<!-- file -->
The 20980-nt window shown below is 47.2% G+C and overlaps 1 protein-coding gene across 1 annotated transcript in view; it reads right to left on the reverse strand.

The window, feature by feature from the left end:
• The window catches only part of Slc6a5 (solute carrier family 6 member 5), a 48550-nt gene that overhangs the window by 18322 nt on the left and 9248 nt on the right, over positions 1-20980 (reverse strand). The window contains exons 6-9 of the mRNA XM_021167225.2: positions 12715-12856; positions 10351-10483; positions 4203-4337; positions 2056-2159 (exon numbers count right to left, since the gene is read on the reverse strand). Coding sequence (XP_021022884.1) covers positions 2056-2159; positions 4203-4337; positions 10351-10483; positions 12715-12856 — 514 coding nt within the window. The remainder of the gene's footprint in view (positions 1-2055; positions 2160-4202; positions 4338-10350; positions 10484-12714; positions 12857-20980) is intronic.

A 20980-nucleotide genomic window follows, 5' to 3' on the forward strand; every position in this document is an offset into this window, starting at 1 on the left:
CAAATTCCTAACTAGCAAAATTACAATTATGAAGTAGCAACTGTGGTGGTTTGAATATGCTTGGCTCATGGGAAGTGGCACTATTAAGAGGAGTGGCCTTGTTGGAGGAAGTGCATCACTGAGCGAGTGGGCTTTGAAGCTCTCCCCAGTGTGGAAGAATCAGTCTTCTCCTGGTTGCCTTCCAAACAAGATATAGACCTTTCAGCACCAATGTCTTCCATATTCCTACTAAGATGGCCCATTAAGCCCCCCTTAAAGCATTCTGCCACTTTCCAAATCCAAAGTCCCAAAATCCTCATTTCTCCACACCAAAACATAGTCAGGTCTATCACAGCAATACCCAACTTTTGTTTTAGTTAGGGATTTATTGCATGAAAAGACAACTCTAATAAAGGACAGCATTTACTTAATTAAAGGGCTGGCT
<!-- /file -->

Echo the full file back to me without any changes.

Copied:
The 20980-nt window shown below is 47.2% G+C and overlaps 1 protein-coding gene across 1 annotated transcript in view; it reads right to left on the reverse strand.

The window, feature by feature from the left end:
• The window catches only part of Slc6a5 (solute carrier family 6 member 5), a 48550-nt gene that overhangs the window by 18322 nt on the left and 9248 nt on the right, over positions 1-20980 (reverse strand). The window contains exons 6-9 of the mRNA XM_021167225.2: positions 12715-12856; positions 10351-10483; positions 4203-4337; positions 2056-2159 (exon numbers count right to left, since the gene is read on the reverse strand). Coding sequence (XP_021022884.1) covers positions 2056-2159; positions 4203-4337; positions 10351-10483; positions 12715-12856 — 514 coding nt within the window. The remainder of the gene's footprint in view (positions 1-2055; positions 2160-4202; positions 4338-10350; positions 10484-12714; positions 12857-20980) is intronic.

A 20980-nucleotide genomic window follows, 5' to 3' on the forward strand; every position in this document is an offset into this window, starting at 1 on the left:
CAAATTCCTAACTAGCAAAATTACAATTATGAAGTAGCAACTGTGGTGGTTTGAATATGCTTGGCTCATGGGAAGTGGCACTATTAAGAGGAGTGGCCTTGTTGGAGGAAGTGCATCACTGAGCGAGTGGGCTTTGAAGCTCTCCCCAGTGTGGAAGAATCAGTCTTCTCCTGGTTGCCTTCCAAACAAGATATAGACCTTTCAGCACCAATGTCTTCCATATTCCTACTAAGATGGCCCATTAAGCCCCCCTTAAAGCATTCTGCCACTTTCCAAATCCAAAGTCCCAAAATCCTCATTTCTCCACACCAAAACATAGTCAGGTCTATCACAGCAATACCCAACTTTTGTTTTAGTTAGGGATTTATTGCATGAAAAGACAACTCTAATAAAGGACAGCATTTACTTAATTAAAGGGCTGGCT